Calderon F, Kim HY. Detection of intracellular phosphatidylserine in living cells. J Neurochem. 2008;104(5):1271–9.
Fairn GD, Schieber NL, Ariotti N, Murphy S, Kuerschner L, Webb RI, et al. High-resolution mapping reveals topologically distinct cellular pools of phosphatidylserine. J Cell Biol. 2011;194(2):257–75.
Kay JG, Koivusalo M, Ma X, Wohland T, Grinstein S. Phosphatidylserine dynamics in cellular membranes. Mol Biol Cell. 2012;23(11):2198–212.
Kornberg RD, McConnell HM. Inside-outside transitions of phospholipids in vesicle membranes. Biochemistry. 1971;10(7):1111–20.
Bai J, Pagano RE. Measurement of spontaneous transfer and transbilayer movement of BODIPY-labeled lipids in lipid vesicles. Biochemistry. 1997;36(29):8840–8.
Sahu SK, Gummadi SN, Manoj N, Aradhyam GK. Phospholipid scramblases: an overview. Arch Biochem Biophys. 2007;462(1):103–14.
Graham TR. Flippases and vesicle-mediated protein transport. Trends Cell Biol. 2004;14(12):670–7.
Daleke DL. Regulation of transbilayer plasma membrane phospholipid asymmetry. J Lipid Res. 2003;44(2):233–42.
Bell RM, Ballas LM, Coleman RA. Lipid topogenesis. J Lipid Res. 1981;22(3):391–403.
Buton X, Morrot G, Fellmann P, Seigneuret M. Ultrafast glycerophospholipid-selective transbilayer motion mediated by a protein in the endoplasmic reticulum membrane. J Biol Chem. 1996;271(12):6651–7.
Pomorski T, Holthuis JC, Herrmann A, van Meer G. Tracking down lipid flippases and their biological functions. J Cell Sci. 2004;117(Pt 6:805–13.
Sohn M, Ivanova P, Brown HA, Toth DJ, Varnai P, Kim YJ, et al. Lenz-Majewski mutations in PTDSS1 affect phosphatidylinositol 4-phosphate metabolism at ER-PM and ER-Golgi junctions. Proc Natl Acad Sci U S A. 2016;113(16):4314–9.
Hankins HM, Baldridge RD, Xu P, Graham TR. Role of flippases, scramblases and transfer proteins in phosphatidylserine subcellular distribution. Traffic. 2015;16(1):35–47.
Vance JE, Tasseva G. Formation and function of phosphatidylserine and phosphatidylethanolamine in mammalian cells. Biochim Biophys Acta. 2013;1831(3):543–54.
Lev S. Non-vesicular lipid transport by lipid-transfer proteins and beyond. Nat Rev Mol Cell Biol. 2010;11(10):739–50.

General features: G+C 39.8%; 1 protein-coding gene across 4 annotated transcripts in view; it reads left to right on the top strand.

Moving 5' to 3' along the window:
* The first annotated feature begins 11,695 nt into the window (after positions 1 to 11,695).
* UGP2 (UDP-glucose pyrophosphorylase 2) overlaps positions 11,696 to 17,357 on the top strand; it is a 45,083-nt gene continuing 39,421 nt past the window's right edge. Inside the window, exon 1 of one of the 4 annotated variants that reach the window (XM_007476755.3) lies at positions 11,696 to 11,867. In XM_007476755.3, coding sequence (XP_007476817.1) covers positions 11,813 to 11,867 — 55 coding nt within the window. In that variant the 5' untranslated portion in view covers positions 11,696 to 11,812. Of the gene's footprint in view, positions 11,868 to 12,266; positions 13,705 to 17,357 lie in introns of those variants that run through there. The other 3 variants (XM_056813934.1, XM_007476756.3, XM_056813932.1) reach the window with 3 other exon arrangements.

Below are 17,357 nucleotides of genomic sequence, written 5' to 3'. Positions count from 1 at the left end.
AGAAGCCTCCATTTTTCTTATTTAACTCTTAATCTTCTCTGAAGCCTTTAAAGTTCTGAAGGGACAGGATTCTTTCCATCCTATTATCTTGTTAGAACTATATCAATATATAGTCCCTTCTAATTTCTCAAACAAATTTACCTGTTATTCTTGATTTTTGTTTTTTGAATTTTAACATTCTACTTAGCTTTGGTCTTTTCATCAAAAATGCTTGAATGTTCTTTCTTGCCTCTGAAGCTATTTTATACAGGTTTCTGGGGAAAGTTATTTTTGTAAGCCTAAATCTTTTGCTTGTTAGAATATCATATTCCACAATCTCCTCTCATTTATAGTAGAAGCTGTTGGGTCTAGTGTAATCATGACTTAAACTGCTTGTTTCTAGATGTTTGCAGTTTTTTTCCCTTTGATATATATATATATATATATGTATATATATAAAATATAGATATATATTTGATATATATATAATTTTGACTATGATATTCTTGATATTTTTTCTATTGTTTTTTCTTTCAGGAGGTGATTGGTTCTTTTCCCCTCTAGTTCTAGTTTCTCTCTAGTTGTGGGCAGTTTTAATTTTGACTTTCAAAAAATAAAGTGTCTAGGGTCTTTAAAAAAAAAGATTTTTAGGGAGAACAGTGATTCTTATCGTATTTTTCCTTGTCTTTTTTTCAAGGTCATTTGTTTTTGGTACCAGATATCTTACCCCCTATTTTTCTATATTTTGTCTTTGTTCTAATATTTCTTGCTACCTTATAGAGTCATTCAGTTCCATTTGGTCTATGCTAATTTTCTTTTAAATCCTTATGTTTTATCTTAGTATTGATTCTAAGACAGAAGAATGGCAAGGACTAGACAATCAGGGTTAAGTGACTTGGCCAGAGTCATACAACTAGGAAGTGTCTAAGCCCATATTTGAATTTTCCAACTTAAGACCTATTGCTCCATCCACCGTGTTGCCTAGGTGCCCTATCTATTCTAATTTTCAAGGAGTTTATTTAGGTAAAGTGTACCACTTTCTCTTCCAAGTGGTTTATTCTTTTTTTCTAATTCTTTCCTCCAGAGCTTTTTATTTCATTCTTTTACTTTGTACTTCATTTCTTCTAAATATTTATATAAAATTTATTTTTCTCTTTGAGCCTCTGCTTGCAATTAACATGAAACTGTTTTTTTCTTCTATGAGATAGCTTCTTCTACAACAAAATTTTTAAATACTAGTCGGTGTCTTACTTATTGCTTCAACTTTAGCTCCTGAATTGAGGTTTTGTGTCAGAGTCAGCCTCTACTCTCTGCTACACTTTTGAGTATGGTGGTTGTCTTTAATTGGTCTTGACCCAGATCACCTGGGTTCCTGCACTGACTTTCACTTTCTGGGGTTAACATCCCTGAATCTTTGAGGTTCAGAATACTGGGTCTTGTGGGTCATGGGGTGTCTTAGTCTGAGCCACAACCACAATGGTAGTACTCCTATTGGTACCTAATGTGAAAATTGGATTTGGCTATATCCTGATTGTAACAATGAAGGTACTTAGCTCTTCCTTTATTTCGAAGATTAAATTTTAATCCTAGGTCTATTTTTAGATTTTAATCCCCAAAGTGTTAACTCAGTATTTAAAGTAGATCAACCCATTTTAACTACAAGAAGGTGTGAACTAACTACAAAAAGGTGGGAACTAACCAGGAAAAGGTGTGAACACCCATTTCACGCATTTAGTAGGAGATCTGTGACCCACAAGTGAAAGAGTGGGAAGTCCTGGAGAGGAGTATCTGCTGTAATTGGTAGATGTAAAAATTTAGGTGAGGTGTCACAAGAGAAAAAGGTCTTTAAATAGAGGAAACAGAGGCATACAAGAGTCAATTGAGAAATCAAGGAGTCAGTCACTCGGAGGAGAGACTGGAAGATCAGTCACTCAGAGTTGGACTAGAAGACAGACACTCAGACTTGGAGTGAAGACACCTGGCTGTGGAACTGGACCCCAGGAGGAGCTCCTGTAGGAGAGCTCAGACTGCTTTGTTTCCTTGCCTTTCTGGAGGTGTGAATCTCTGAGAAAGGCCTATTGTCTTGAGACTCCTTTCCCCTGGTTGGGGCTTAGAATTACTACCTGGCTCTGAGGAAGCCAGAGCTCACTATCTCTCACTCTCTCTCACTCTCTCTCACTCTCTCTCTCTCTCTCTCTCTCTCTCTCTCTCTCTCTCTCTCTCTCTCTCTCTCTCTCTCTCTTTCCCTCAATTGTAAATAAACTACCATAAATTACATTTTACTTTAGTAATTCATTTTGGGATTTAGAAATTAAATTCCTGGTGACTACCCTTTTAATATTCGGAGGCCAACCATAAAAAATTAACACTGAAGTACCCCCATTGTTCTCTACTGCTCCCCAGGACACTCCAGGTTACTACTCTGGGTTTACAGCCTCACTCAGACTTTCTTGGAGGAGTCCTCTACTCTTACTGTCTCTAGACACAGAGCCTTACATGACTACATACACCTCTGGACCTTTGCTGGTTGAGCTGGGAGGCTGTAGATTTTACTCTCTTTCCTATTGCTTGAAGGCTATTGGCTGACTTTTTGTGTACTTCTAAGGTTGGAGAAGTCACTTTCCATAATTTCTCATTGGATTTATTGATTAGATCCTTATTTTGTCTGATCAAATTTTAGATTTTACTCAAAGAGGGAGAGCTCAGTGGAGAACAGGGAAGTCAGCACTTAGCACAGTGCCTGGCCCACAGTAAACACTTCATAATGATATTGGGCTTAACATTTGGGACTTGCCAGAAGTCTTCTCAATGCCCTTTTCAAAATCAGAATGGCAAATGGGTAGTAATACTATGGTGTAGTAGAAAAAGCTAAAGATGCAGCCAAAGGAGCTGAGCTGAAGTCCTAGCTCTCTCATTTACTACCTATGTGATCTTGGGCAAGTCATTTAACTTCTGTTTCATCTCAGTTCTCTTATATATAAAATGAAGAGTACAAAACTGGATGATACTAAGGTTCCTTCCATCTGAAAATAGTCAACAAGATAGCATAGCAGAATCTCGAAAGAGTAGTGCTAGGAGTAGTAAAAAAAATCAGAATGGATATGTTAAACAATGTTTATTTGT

Maeda K, Anand K, Chiapparino A, Kumar A, Poletto M, Kaksonen M, et al. Interactome map uncovers phosphatidylserine transport by oxysterol-binding proteins. Nature. 2013;501(7466):257–61.
Moser von Filseck J, Copic A, Delfosse V, Vanni S, Jackson CL, Bourguet W, et al. INTRACELLULAR TRANSPORT. Phosphatidylserine transport by ORP/Osh proteins is driven by phosphatidylinositol 4-phosphate. Science. 2015;349(6246):432–6.
Chung J, Torta F, Masai K, Lucast L, Czapla H, Tanner LB, et al. INTRACELLULAR TRANSPORT. PI4P/phosphatidylserine countertransport at ORP5- and ORP8-mediated ER-plasma membrane contacts. Science. 2015;349(6246):428–32.
Sohn M, Korzeniowski M, Zewe JP, Wills RC, Hammond GRV, Humpolickova J, et al. PI(4,5)P2 controls plasma membrane PI4P and PS levels via ORP5/8 recruitment to ER-PM contact sites. J Cell Biol. 2018;217(5):1797–813.
Ghai R, Du X, Wang H, Dong J, Ferguson C, Brown AJ, et al. ORP5 and ORP8 bind phosphatidylinositol-4, 5-biphosphate (PtdIns(4,5)P 2) and regulate its level at the plasma membrane. Nat Commun. 2017;8(1):757.
Ma M, Kumar S, Purushothaman L, Babst M, Ungermann C, Chi RJ, et al. Lipid trafficking by yeast Snx4 family SNX-BAR proteins promotes autophagy and vacuole membrane fusion. Mol Biol Cell. 2018;29(18):2190–200.
Cullen PJ. Endosomal sorting and signalling: an emerging role for sorting nexins. Nat Rev Mol Cell Biol. 2008;9(7):574–82.
Hettema EH, Lewis MJ, Black MW, Pelham HR. Retromer and the sorting nexins Snx4/41/42 mediate distinct retrieval pathways from yeast endosomes. EMBO J. 2003;22(3):548–57.
Traer CJ, Rutherford AC, Palmer KJ, Wassmer T, Oakley J, Attar N, et al. SNX4 coordinates endosomal sorting of TfnR with dynein-mediated transport into the endocytic recycling compartment. Nat Cell Biol. 2007;9(12):1370–80.